05-29-2005, 03:00 AM
Without Hope There Is No Life
by Joanne D. Kiggins

I sit exhausted staring at the full moon smiling down at me through the window of the room that was mine as a child. I feel like that child again; gently tiptoeing around all the old familiar creaks in the floor so Mom won’t hear me. The days are full of nurses, therapy, medicines, inhalers, cooking, cleaning, loud television shows and repeated conversations about my mom’s childhood and mine. It's only in the late night hours after she’s in bed and quiet early morning before she’s awake when I can do what I love most—write.

Writing has never been difficult for me. Until now. Now, it’s difficult to concentrate. I find myself reminiscing; thinking how I tried so hard to get my first manuscript published so my parents could see my name on a book. Getting my book published was never about the money and my parents have seen my name in print numerous times. It was about seeing the glint in my dad’s eye when I’d done something to make him proud. A glint that always beamed, “That’s my daughter.” It was about seeing the smile on my mom’s face and feeling her arms wrap around me with love and pride.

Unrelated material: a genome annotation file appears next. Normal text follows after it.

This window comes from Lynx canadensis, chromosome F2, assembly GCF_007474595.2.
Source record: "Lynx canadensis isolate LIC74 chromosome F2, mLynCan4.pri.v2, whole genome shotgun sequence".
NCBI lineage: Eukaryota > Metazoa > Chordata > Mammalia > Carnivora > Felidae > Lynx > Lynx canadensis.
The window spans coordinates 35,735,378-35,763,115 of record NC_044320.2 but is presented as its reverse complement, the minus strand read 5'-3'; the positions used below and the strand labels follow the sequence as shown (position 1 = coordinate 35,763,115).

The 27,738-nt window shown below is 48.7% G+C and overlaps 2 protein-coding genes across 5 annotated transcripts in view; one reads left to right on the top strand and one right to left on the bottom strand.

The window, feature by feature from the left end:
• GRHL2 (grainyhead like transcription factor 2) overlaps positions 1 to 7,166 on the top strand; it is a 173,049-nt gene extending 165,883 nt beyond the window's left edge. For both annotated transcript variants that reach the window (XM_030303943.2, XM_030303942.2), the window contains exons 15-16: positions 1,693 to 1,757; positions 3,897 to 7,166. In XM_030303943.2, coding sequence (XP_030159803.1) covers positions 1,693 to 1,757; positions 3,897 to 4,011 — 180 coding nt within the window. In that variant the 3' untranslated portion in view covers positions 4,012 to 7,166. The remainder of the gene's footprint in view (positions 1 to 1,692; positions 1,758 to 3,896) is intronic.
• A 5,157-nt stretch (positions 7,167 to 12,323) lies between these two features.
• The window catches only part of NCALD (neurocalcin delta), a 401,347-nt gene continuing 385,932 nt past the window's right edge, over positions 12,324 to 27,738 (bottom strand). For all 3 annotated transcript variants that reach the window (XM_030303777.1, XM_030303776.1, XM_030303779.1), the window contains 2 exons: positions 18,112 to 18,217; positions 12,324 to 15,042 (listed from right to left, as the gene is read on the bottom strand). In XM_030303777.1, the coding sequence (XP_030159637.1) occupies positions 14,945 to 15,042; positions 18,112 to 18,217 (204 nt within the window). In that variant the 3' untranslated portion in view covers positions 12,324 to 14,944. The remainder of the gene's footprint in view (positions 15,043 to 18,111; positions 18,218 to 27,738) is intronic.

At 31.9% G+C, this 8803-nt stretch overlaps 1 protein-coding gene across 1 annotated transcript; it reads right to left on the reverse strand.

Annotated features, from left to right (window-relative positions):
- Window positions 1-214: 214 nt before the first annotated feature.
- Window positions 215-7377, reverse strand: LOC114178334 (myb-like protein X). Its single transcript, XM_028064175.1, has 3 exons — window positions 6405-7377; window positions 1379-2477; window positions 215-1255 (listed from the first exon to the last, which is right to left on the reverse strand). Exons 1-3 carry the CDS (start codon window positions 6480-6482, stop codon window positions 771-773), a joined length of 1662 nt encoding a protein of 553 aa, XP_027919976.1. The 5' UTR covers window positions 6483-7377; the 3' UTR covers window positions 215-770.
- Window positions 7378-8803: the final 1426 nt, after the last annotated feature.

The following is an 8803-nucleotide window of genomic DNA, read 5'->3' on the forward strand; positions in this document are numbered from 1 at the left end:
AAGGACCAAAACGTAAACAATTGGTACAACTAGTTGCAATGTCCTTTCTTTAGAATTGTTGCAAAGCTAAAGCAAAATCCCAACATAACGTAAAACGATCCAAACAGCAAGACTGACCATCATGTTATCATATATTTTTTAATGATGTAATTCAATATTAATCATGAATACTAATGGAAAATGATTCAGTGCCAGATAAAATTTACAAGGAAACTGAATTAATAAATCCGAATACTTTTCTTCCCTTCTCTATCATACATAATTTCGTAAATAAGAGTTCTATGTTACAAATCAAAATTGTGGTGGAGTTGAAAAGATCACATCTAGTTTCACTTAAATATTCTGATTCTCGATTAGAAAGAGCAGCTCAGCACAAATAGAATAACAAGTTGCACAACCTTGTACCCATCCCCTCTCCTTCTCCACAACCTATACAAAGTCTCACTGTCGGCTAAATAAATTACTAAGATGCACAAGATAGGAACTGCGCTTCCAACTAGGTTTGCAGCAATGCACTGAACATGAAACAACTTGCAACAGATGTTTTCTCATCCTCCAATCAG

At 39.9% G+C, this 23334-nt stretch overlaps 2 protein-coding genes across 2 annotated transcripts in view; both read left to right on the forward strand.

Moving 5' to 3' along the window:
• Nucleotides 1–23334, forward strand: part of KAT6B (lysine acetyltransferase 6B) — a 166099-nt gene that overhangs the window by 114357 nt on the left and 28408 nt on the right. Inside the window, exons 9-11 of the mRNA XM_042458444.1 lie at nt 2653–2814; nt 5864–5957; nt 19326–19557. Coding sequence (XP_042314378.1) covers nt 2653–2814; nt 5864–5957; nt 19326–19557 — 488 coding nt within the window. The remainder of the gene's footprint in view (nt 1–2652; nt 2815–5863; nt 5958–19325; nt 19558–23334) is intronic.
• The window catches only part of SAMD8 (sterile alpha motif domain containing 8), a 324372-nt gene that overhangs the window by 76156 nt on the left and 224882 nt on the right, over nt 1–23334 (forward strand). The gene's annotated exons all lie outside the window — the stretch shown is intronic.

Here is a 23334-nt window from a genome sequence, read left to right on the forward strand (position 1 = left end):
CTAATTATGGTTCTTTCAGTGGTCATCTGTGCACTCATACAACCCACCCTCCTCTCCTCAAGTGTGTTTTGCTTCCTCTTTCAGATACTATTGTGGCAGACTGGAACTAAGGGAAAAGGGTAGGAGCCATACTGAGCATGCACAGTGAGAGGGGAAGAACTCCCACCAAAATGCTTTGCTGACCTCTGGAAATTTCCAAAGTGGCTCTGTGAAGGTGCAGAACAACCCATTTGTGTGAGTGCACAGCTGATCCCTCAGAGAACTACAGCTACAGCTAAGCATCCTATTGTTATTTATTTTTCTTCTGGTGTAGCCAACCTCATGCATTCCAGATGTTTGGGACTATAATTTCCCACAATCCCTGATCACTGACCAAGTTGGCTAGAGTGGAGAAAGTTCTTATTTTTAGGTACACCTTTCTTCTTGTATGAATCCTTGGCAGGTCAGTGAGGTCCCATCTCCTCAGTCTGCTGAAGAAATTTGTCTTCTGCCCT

I wrote the dedication first: To my parents, who have always been there for me. Thank you for giving me life.

When my dad passed away, I changed the dedication to: For my dad, who didn’t live to see it published; and for my mom, who did.

Because I knew I was running out of time, I began a final edit on my manuscript in September 2004; pushing myself to get at least five to ten pages edited a day in between trips to Mom’s house to take her meals. I didn’t begin that edit soon enough. I anticipated moving in with Mom one day, but I didn’t expect it would come as quickly as it did.

As I sit here staring at the moon smiling at me, I cry because I miss my home, my companion, my dog, and my life. Then I realized this is my life; a life centered around my parents, as theirs had been centered around me.

My name will not be on a book anytime soon and I’m fine with that. My parents won’t purchase it and I won’t see the glint in my dad’s eye or receive that warm loving hug of pride from my mom. TIME GOES ON will be in print one day, but now, life is more important.

I selfishly cherish this time with Mom, and selfishly continue to grab each spare moment to write, because I trust my parents will help celebrate my accomplishments, even if it is from up above.

05-29-2005, 10:08 AM
1393 Words.

Beyond Twilight